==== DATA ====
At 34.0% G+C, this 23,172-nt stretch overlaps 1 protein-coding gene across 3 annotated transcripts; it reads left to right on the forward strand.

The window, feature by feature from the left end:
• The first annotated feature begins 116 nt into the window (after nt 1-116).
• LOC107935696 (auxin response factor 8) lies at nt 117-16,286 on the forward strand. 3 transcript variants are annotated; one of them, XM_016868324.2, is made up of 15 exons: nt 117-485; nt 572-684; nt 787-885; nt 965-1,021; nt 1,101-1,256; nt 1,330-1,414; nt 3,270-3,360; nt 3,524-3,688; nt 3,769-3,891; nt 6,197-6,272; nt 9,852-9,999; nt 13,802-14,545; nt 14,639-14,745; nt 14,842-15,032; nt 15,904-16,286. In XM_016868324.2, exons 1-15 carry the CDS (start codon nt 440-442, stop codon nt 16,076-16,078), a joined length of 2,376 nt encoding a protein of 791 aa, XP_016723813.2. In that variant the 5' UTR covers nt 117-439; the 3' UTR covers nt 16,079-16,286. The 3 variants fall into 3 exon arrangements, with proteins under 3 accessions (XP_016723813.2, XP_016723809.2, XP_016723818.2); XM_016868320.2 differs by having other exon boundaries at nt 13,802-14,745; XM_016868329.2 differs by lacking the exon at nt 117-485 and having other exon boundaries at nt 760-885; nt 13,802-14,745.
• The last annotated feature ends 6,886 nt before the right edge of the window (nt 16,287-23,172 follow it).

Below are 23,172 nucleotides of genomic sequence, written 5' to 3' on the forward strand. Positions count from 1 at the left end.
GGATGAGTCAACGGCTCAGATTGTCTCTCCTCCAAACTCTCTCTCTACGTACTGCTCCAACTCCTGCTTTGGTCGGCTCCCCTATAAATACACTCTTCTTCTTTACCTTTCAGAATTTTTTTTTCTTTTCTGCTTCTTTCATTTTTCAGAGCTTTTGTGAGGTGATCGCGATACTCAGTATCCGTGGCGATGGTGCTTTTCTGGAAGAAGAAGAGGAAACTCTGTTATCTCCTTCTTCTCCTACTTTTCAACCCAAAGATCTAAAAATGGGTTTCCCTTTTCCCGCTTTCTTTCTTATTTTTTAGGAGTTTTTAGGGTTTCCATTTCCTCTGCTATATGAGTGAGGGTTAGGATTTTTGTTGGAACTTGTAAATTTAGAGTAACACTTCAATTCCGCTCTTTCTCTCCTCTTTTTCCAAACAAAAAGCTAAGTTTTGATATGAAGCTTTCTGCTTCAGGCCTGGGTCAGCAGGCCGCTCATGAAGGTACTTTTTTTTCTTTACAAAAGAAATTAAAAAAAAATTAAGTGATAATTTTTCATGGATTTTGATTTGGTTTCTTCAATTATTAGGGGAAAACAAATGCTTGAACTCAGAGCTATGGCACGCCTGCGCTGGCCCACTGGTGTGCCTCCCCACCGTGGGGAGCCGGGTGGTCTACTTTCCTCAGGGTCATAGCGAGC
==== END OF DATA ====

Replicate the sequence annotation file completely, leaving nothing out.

At 34.0% G+C, this 23,172-nt stretch overlaps 1 protein-coding gene across 3 annotated transcripts; it reads left to right on the forward strand.

The window, feature by feature from the left end:
• The first annotated feature begins 116 nt into the window (after nt 1-116).
• LOC107935696 (auxin response factor 8) lies at nt 117-16,286 on the forward strand. 3 transcript variants are annotated; one of them, XM_016868324.2, is made up of 15 exons: nt 117-485; nt 572-684; nt 787-885; nt 965-1,021; nt 1,101-1,256; nt 1,330-1,414; nt 3,270-3,360; nt 3,524-3,688; nt 3,769-3,891; nt 6,197-6,272; nt 9,852-9,999; nt 13,802-14,545; nt 14,639-14,745; nt 14,842-15,032; nt 15,904-16,286. In XM_016868324.2, exons 1-15 carry the CDS (start codon nt 440-442, stop codon nt 16,076-16,078), a joined length of 2,376 nt encoding a protein of 791 aa, XP_016723813.2. In that variant the 5' UTR covers nt 117-439; the 3' UTR covers nt 16,079-16,286. The 3 variants fall into 3 exon arrangements, with proteins under 3 accessions (XP_016723813.2, XP_016723809.2, XP_016723818.2); XM_016868320.2 differs by having other exon boundaries at nt 13,802-14,745; XM_016868329.2 differs by lacking the exon at nt 117-485 and having other exon boundaries at nt 760-885; nt 13,802-14,745.
• The last annotated feature ends 6,886 nt before the right edge of the window (nt 16,287-23,172 follow it).

Below are 23,172 nucleotides of genomic sequence, written 5' to 3' on the forward strand. Positions count from 1 at the left end.
GGATGAGTCAACGGCTCAGATTGTCTCTCCTCCAAACTCTCTCTCTACGTACTGCTCCAACTCCTGCTTTGGTCGGCTCCCCTATAAATACACTCTTCTTCTTTACCTTTCAGAATTTTTTTTTCTTTTCTGCTTCTTTCATTTTTCAGAGCTTTTGTGAGGTGATCGCGATACTCAGTATCCGTGGCGATGGTGCTTTTCTGGAAGAAGAAGAGGAAACTCTGTTATCTCCTTCTTCTCCTACTTTTCAACCCAAAGATCTAAAAATGGGTTTCCCTTTTCCCGCTTTCTTTCTTATTTTTTAGGAGTTTTTAGGGTTTCCATTTCCTCTGCTATATGAGTGAGGGTTAGGATTTTTGTTGGAACTTGTAAATTTAGAGTAACACTTCAATTCCGCTCTTTCTCTCCTCTTTTTCCAAACAAAAAGCTAAGTTTTGATATGAAGCTTTCTGCTTCAGGCCTGGGTCAGCAGGCCGCTCATGAAGGTACTTTTTTTTCTTTACAAAAGAAATTAAAAAAAAATTAAGTGATAATTTTTCATGGATTTTGATTTGGTTTCTTCAATTATTAGGGGAAAACAAATGCTTGAACTCAGAGCTATGGCACGCCTGCGCTGGCCCACTGGTGTGCCTCCCCACCGTGGGGAGCCGGGTGGTCTACTTTCCTCAGGGTCATAGCGAGC